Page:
How Game-Savvy are our Students?

Our students are playing video games.

A lot of video games, in fact.

According to a Pew study of 2008 data, 97% of American 12-17 year-olds play digital games on a computer, console, or mobile device. That’s 99% of boys, and 94% of girls.

pew games study finding: 97% of teens play digital gamesThe Pew study involved over a thousand kids aged 12 to 17. While the 97% statistic may not come as a surprise, the study abounds in interesting, less-expected findings and I recommend reading the whole report. That said, a few points stood out in particular. If you’re considering using digital games in your program, you’ll want to get to know this data. Continue reading

Create a Game Prototype Kit: 5 Versatile Components

If you create your own games, you have ideas that need to be tested. Create a lab space for yourself by keeping a game kit around, with some basic components in it that can be used for just about any mechanic you have in mind.

Game parts aren’t very expensive, and you don’t need much to get started. Here are five of the most useful, most versatile components, along with sources and, if you need them, even cheaper substitutes.

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A New Project: Verbs in Play

For this long-time language teacher, the game that teaches language skills is something of a holy grail. In the past few years, the classes I’ve taught haven’t been focused so much on language acquisition and grammar as on cultural understanding; with students already at least moderately conversational in the target language, I was able to design games that focused on other concepts (international conflict, the immigrant experience). But the game that teaches language is always in the back of my mind.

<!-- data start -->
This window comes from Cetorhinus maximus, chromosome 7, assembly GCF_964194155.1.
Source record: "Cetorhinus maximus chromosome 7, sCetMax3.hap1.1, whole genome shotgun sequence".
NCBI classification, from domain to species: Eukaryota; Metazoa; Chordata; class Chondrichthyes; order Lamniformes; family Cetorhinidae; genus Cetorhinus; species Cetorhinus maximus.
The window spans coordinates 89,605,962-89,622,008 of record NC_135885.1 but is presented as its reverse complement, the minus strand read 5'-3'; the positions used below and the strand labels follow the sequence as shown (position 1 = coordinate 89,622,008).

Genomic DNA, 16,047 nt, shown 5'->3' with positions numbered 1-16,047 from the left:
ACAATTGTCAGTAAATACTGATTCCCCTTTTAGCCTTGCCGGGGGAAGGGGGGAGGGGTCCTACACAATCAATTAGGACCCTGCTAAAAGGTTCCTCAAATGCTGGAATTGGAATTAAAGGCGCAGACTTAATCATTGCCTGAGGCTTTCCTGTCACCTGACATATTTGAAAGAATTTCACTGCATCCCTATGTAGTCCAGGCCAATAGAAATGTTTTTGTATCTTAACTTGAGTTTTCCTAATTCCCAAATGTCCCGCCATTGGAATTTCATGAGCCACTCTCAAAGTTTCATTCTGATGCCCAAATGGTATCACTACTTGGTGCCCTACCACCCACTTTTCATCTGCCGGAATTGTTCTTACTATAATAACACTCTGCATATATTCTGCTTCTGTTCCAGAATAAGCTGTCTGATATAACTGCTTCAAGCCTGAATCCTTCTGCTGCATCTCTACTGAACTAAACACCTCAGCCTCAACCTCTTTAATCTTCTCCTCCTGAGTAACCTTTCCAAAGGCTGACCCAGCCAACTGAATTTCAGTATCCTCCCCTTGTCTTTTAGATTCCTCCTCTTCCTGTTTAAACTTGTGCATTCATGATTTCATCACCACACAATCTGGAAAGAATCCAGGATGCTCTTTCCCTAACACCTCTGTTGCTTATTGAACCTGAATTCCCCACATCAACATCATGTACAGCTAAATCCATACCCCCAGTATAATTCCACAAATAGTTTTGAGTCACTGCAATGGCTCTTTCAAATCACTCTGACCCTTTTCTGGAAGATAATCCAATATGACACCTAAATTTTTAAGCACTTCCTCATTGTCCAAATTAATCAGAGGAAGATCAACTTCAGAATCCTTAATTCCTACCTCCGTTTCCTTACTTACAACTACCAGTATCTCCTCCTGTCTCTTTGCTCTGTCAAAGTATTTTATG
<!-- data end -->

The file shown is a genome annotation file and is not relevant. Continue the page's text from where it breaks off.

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Any grails?

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The Game Should Teach the Player: a Board for Sans-Papiers

When I introduced Sans-Papiers (the immigration game) to Isaac Joslin at the University of Denver, we had the luxury of playtime. We spent half an hour or so playing the game together, as I explained the rules in context and we navigated the situations that came up in our particular game. Isaac hadn’t played a tabletop role-playing game before, so the mechanics were new to him, although he picked them up quickly and, I felt, came away from the session with an understanding not just of how the rules functioned as we used them in that instance, but how the RPG models what it tries to model and how its rules serve the game. I was pretty confident that he would be ready to teach the game to his students, but the reality is that many students are not experienced in playing a wide variety of tabletop games; even with an experienced teacher, there is a learning curve to games that has to be addressed.

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Guest Post on Sans-Papiers in the Classroom

This week, Isaac Joslin of the University of Denver reports on playtesting Sans-Papiers with his students. Isaac is a specialist in African francophone literature and film, and this course dealt specifically with the immigrant experience in France. Check out his bio at DU’s website. Here’s what he has to say about the game:

Sans-Papiers: role-playing and social realism in the language and culture classroom

By Isaac Joslin – University of Denver

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A Round of Feedback from Student Players

I devoted part of the last session of French current events this semester to collecting feedback about the students’ experience playing games in class. This week, I was able to take a look at the results.

While the survey proved to be more of a lesson, for me, on how not to write surveys, I did glean some interesting comments and overall impressions of what students experienced. Here is a selection of student comments, with my thoughts.

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